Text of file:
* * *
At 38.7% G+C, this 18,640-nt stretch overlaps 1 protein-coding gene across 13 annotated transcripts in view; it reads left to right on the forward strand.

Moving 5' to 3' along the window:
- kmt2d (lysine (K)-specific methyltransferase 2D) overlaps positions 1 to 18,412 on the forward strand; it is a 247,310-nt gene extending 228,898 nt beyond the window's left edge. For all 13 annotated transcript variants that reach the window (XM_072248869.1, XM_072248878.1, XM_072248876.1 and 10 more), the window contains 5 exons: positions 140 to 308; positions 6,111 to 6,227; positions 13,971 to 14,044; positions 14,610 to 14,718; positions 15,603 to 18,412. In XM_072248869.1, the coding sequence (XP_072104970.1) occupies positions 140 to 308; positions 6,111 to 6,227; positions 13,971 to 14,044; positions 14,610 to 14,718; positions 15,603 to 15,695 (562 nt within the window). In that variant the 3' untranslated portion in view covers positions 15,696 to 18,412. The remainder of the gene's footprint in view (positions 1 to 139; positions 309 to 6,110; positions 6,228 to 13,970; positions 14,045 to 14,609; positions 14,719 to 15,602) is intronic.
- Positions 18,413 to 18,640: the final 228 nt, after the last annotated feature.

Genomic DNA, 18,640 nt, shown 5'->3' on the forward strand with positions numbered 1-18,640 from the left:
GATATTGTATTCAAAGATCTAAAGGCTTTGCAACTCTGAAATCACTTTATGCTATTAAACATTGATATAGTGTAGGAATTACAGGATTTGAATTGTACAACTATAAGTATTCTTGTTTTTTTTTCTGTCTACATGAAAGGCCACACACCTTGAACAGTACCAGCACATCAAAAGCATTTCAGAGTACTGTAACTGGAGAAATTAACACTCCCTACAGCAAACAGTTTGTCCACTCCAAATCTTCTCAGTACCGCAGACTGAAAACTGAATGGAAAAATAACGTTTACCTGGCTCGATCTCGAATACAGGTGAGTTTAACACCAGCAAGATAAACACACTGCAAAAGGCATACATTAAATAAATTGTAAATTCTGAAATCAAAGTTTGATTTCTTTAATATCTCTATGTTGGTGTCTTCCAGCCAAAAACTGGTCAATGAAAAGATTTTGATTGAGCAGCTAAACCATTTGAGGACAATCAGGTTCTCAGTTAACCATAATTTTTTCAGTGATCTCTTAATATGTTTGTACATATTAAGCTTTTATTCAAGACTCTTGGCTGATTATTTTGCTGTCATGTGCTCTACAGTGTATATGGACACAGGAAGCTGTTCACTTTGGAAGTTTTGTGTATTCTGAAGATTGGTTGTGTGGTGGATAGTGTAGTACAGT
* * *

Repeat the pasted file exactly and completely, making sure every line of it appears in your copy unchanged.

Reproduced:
At 38.7% G+C, this 18,640-nt stretch overlaps 1 protein-coding gene across 13 annotated transcripts in view; it reads left to right on the forward strand.

Moving 5' to 3' along the window:
- kmt2d (lysine (K)-specific methyltransferase 2D) overlaps positions 1 to 18,412 on the forward strand; it is a 247,310-nt gene extending 228,898 nt beyond the window's left edge. For all 13 annotated transcript variants that reach the window (XM_072248869.1, XM_072248878.1, XM_072248876.1 and 10 more), the window contains 5 exons: positions 140 to 308; positions 6,111 to 6,227; positions 13,971 to 14,044; positions 14,610 to 14,718; positions 15,603 to 18,412. In XM_072248869.1, the coding sequence (XP_072104970.1) occupies positions 140 to 308; positions 6,111 to 6,227; positions 13,971 to 14,044; positions 14,610 to 14,718; positions 15,603 to 15,695 (562 nt within the window). In that variant the 3' untranslated portion in view covers positions 15,696 to 18,412. The remainder of the gene's footprint in view (positions 1 to 139; positions 309 to 6,110; positions 6,228 to 13,970; positions 14,045 to 14,609; positions 14,719 to 15,602) is intronic.
- Positions 18,413 to 18,640: the final 228 nt, after the last annotated feature.

Genomic DNA, 18,640 nt, shown 5'->3' on the forward strand with positions numbered 1-18,640 from the left:
GATATTGTATTCAAAGATCTAAAGGCTTTGCAACTCTGAAATCACTTTATGCTATTAAACATTGATATAGTGTAGGAATTACAGGATTTGAATTGTACAACTATAAGTATTCTTGTTTTTTTTTCTGTCTACATGAAAGGCCACACACCTTGAACAGTACCAGCACATCAAAAGCATTTCAGAGTACTGTAACTGGAGAAATTAACACTCCCTACAGCAAACAGTTTGTCCACTCCAAATCTTCTCAGTACCGCAGACTGAAAACTGAATGGAAAAATAACGTTTACCTGGCTCGATCTCGAATACAGGTGAGTTTAACACCAGCAAGATAAACACACTGCAAAAGGCATACATTAAATAAATTGTAAATTCTGAAATCAAAGTTTGATTTCTTTAATATCTCTATGTTGGTGTCTTCCAGCCAAAAACTGGTCAATGAAAAGATTTTGATTGAGCAGCTAAACCATTTGAGGACAATCAGGTTCTCAGTTAACCATAATTTTTTCAGTGATCTCTTAATATGTTTGTACATATTAAGCTTTTATTCAAGACTCTTGGCTGATTATTTTGCTGTCATGTGCTCTACAGTGTATATGGACACAGGAAGCTGTTCACTTTGGAAGTTTTGTGTATTCTGAAGATTGGTTGTGTGGTGGATAGTGTAGTACAGT